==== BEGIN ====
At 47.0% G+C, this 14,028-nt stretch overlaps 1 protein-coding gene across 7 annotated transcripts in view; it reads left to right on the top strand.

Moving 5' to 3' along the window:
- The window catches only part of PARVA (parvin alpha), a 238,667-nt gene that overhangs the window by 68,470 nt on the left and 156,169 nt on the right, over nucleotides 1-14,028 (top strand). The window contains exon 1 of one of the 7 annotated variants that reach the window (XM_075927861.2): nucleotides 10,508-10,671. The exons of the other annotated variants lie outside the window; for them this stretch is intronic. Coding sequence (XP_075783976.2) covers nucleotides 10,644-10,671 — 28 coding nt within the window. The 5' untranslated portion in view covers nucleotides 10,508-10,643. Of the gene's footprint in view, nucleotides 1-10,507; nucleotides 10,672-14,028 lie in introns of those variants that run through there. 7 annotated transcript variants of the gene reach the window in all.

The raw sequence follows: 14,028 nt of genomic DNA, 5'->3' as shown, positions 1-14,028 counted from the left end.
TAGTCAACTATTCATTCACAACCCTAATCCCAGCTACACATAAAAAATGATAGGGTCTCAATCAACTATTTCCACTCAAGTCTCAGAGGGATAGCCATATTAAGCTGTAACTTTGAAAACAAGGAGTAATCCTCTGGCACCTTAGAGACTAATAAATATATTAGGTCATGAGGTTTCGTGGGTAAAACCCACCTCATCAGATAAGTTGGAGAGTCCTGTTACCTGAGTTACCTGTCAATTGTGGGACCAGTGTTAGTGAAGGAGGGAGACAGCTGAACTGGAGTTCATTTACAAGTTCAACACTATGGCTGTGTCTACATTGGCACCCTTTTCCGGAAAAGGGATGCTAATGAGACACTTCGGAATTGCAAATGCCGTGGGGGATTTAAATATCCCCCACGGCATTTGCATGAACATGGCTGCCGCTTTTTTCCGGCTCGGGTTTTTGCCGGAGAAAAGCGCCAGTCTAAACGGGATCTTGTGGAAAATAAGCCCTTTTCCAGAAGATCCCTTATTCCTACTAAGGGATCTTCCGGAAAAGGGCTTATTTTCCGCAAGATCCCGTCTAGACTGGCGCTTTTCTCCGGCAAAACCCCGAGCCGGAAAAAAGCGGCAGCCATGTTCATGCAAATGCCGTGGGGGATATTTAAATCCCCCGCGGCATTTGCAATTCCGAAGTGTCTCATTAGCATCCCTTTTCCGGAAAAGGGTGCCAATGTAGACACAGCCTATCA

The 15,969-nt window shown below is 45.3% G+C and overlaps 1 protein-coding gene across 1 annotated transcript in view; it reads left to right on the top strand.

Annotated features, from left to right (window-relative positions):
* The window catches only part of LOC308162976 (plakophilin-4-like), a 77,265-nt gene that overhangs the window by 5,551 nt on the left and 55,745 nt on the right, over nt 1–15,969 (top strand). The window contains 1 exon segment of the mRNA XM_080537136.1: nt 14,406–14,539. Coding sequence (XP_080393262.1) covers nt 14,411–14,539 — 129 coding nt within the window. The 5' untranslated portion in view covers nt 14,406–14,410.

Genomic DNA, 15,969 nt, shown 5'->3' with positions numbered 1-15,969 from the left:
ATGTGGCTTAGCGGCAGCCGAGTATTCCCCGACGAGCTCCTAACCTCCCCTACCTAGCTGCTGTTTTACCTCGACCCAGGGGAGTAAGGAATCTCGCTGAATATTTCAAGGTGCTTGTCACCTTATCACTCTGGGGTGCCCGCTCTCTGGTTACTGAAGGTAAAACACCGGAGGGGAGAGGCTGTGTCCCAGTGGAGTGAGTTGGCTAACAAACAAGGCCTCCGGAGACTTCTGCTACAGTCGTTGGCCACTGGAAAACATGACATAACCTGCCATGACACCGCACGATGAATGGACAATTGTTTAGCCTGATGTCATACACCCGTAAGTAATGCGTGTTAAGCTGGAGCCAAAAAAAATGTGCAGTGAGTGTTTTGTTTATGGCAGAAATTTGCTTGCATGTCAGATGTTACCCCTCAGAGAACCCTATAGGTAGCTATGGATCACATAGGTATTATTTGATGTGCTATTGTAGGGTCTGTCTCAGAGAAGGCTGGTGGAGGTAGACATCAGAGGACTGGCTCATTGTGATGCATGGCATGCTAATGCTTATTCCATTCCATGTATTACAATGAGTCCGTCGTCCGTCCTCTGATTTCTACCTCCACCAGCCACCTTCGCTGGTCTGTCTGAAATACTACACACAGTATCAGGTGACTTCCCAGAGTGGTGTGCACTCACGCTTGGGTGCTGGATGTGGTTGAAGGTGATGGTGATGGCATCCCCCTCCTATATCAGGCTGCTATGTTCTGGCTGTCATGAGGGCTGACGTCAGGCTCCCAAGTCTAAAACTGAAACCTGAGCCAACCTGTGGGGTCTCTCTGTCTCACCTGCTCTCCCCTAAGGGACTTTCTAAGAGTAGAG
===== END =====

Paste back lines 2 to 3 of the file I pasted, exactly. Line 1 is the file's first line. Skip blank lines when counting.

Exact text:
Moving 5' to 3' along the window:
- The window catches only part of PARVA (parvin alpha), a 238,667-nt gene that overhangs the window by 68,470 nt on the left and 156,169 nt on the right, over nucleotides 1-14,028 (top strand). The window contains exon 1 of one of the 7 annotated variants that reach the window (XM_075927861.2): nucleotides 10,508-10,671. The exons of the other annotated variants lie outside the window; for them this stretch is intronic. Coding sequence (XP_075783976.2) covers nucleotides 10,644-10,671 — 28 coding nt within the window. The 5' untranslated portion in view covers nucleotides 10,508-10,643. Of the gene's footprint in view, nucleotides 1-10,507; nucleotides 10,672-14,028 lie in introns of those variants that run through there. 7 annotated transcript variants of the gene reach the window in all.